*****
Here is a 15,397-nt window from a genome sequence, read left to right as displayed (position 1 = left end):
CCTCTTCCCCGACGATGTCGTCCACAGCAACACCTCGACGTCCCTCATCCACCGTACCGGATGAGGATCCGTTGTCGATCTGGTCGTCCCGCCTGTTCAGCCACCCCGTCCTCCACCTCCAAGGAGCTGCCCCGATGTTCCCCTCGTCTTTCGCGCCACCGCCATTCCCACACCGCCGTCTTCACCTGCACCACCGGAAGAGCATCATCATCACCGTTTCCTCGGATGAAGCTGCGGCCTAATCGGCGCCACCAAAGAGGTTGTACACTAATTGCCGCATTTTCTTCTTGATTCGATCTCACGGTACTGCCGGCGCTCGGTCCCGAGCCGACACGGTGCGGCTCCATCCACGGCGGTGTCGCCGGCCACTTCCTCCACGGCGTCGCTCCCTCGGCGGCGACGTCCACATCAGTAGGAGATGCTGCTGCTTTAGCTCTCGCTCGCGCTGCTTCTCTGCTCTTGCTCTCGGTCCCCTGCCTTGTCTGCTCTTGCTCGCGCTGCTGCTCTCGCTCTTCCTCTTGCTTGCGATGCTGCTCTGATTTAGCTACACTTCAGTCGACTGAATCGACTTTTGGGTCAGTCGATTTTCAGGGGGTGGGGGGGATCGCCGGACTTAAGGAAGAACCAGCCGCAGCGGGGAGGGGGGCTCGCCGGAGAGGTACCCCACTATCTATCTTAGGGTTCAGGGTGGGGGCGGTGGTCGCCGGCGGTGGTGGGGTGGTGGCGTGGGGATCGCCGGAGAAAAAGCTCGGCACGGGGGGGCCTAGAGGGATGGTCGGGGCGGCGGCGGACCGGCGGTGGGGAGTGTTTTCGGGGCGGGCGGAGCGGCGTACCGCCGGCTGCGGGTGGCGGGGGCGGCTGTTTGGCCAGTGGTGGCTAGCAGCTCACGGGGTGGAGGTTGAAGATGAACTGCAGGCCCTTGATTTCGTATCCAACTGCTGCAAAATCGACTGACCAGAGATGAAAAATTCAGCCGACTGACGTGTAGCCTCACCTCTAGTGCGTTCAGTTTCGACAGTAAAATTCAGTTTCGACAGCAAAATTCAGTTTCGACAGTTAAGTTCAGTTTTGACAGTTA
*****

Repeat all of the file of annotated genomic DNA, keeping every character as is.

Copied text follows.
Here is a 15,397-nt window from a genome sequence, read left to right as displayed (position 1 = left end):
CCTCTTCCCCGACGATGTCGTCCACAGCAACACCTCGACGTCCCTCATCCACCGTACCGGATGAGGATCCGTTGTCGATCTGGTCGTCCCGCCTGTTCAGCCACCCCGTCCTCCACCTCCAAGGAGCTGCCCCGATGTTCCCCTCGTCTTTCGCGCCACCGCCATTCCCACACCGCCGTCTTCACCTGCACCACCGGAAGAGCATCATCATCACCGTTTCCTCGGATGAAGCTGCGGCCTAATCGGCGCCACCAAAGAGGTTGTACACTAATTGCCGCATTTTCTTCTTGATTCGATCTCACGGTACTGCCGGCGCTCGGTCCCGAGCCGACACGGTGCGGCTCCATCCACGGCGGTGTCGCCGGCCACTTCCTCCACGGCGTCGCTCCCTCGGCGGCGACGTCCACATCAGTAGGAGATGCTGCTGCTTTAGCTCTCGCTCGCGCTGCTTCTCTGCTCTTGCTCTCGGTCCCCTGCCTTGTCTGCTCTTGCTCGCGCTGCTGCTCTCGCTCTTCCTCTTGCTTGCGATGCTGCTCTGATTTAGCTACACTTCAGTCGACTGAATCGACTTTTGGGTCAGTCGATTTTCAGGGGGTGGGGGGGATCGCCGGACTTAAGGAAGAACCAGCCGCAGCGGGGAGGGGGGCTCGCCGGAGAGGTACCCCACTATCTATCTTAGGGTTCAGGGTGGGGGCGGTGGTCGCCGGCGGTGGTGGGGTGGTGGCGTGGGGATCGCCGGAGAAAAAGCTCGGCACGGGGGGGCCTAGAGGGATGGTCGGGGCGGCGGCGGACCGGCGGTGGGGAGTGTTTTCGGGGCGGGCGGAGCGGCGTACCGCCGGCTGCGGGTGGCGGGGGCGGCTGTTTGGCCAGTGGTGGCTAGCAGCTCACGGGGTGGAGGTTGAAGATGAACTGCAGGCCCTTGATTTCGTATCCAACTGCTGCAAAATCGACTGACCAGAGATGAAAAATTCAGCCGACTGACGTGTAGCCTCACCTCTAGTGCGTTCAGTTTCGACAGTAAAATTCAGTTTCGACAGCAAAATTCAGTTTCGACAGTTAAGTTCAGTTTTGACAGTTA